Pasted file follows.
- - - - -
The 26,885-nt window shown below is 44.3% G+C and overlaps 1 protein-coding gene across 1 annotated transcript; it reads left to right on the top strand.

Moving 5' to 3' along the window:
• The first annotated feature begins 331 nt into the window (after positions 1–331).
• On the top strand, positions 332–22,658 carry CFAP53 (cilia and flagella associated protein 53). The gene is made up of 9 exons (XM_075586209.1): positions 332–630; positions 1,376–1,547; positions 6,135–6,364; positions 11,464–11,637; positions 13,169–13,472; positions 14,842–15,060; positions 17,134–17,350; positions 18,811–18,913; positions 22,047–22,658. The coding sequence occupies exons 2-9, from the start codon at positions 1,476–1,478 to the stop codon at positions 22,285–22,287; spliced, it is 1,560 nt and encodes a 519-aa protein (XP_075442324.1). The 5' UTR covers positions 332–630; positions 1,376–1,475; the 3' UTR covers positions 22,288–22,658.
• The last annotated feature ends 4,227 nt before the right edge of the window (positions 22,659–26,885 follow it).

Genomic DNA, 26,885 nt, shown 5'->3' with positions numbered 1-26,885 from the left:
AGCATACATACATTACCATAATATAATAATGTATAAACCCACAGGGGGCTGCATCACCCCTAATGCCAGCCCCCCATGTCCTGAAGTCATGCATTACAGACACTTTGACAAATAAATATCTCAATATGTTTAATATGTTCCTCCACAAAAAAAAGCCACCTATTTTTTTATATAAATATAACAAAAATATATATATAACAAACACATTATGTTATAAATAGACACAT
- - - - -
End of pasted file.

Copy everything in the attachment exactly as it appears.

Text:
The 26,885-nt window shown below is 44.3% G+C and overlaps 1 protein-coding gene across 1 annotated transcript; it reads left to right on the top strand.

Moving 5' to 3' along the window:
• The first annotated feature begins 331 nt into the window (after positions 1–331).
• On the top strand, positions 332–22,658 carry CFAP53 (cilia and flagella associated protein 53). The gene is made up of 9 exons (XM_075586209.1): positions 332–630; positions 1,376–1,547; positions 6,135–6,364; positions 11,464–11,637; positions 13,169–13,472; positions 14,842–15,060; positions 17,134–17,350; positions 18,811–18,913; positions 22,047–22,658. The coding sequence occupies exons 2-9, from the start codon at positions 1,476–1,478 to the stop codon at positions 22,285–22,287; spliced, it is 1,560 nt and encodes a 519-aa protein (XP_075442324.1). The 5' UTR covers positions 332–630; positions 1,376–1,475; the 3' UTR covers positions 22,288–22,658.
• The last annotated feature ends 4,227 nt before the right edge of the window (positions 22,659–26,885 follow it).

Genomic DNA, 26,885 nt, shown 5'->3' with positions numbered 1-26,885 from the left:
AGCATACATACATTACCATAATATAATAATGTATAAACCCACAGGGGGCTGCATCACCCCTAATGCCAGCCCCCCATGTCCTGAAGTCATGCATTACAGACACTTTGACAAATAAATATCTCAATATGTTTAATATGTTCCTCCACAAAAAAAAGCCACCTATTTTTTTATATAAATATAACAAAAATATATATATAACAAACACATTATGTTATAAATAGACACAT